Evidence on the Link between Firm-Level and Aggregate Inventory Behavior
This paper describes the finished goods inventory behavior of more than 700 U.S. manufacturing firms between 1985-93 using a new Census Bureau longitudinal data base. Three key results emerge. First, there is a broad mix of production-smoothing and production-bunching firms, with about two-fifths smoothing production. Second, firm-level inventory adjustment speeds are about an order of magnitude larger than aggregate adjustment speeds due to econometric aggregation bias. Finally, accounting for time variation in the inventory adjustment speed due to fluctuations in firm size improves the fit ...
Monetary policy, housing investment, and heterogeneous regional markets
This paper quantifies the importance of heterogeneity in regional housing markets for the conduct of monetary policy using a new model called an aggregation VAR (AVAR). The model integrates a national financial market with regional housing markets, imposing all exact aggregation conditions. Monetary policy is transmitted to the real economy through the mortgage rate. The AVAR model is based on linear VARs, but its aggregate impulse responses exhibit two nonlinearities: (1) time variation stemming from aggregation over heterogeneous regions, and (2) state dependence on initial economic ...
Gross job flows and firms
This paper extends the work of Dunne, Roberts, and Samuelson  and Davis, Haltiwanger, and Schuh  on gross job flows among manufacturing plants. Gross job creation, destruction, and reallocation have been shown to be important in understanding the birth, growth, and death of plants, and the relation of plant life cycles to the business cycle. However, little is known about job flows between firms or how job flows among plants occur within firms (corporate restructuring). We use information on company organization from the Longitudinal Research Database (LRD) to investigate the ...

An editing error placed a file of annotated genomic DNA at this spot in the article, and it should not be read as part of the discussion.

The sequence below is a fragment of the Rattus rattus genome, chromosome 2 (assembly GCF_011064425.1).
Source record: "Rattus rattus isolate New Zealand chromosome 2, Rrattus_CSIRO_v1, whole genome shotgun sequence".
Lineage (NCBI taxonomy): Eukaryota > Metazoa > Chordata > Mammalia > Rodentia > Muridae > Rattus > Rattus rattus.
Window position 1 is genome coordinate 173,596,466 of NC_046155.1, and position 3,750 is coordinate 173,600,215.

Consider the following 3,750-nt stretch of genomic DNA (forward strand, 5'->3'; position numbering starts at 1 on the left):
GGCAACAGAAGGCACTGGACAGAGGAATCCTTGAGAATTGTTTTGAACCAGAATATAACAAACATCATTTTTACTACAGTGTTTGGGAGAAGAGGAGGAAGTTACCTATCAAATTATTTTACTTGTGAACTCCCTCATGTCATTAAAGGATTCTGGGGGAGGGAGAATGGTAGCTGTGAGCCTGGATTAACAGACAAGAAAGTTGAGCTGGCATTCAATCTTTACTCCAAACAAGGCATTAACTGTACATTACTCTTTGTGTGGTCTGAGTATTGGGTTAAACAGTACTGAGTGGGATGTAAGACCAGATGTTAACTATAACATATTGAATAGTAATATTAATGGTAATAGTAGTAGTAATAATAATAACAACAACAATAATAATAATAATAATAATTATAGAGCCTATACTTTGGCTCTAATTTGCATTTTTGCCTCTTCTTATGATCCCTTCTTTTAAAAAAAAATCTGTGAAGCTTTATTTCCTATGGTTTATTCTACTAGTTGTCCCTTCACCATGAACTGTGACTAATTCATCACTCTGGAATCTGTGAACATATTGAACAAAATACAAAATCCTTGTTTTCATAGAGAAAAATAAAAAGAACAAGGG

Explaining adoption and use of payment instruments by U. S. consumers
The way that consumers make payments is changing rapidly and attracts important current policy interest. This paper develops and estimates a structural model of adoption and use of payment instruments by U.S. consumers. We use a cross-section of data from the Survey of Consumer Payment Choice, a new survey of consumer behavior. We evaluate substitution and income effects. Our simulations shed light on the consumer response to the 2011 regulation of interchange fees on debit cards imposed by the Dodd-Frank Act, as well as the proposed settlement between Visa and MasterCard and the Department ...
Interest sensitivity and volatility reductions: cross-section evidence
As has been widely observed, the volatility of GDP has declined since the mid-1980s compared with prior years. One leading explanation for this decline is that monetary policy improved significantly in the later period. We utilize a cross-section of 2-digit manufacturing and trade industries to further investigate this explanation. Since a major channel through which monetary policy operates is variation in the federal funds rate, we hypothesized that industries that are more interest sensitive should have experienced larger declines in the variance of their outputs in the post-1983 period. ...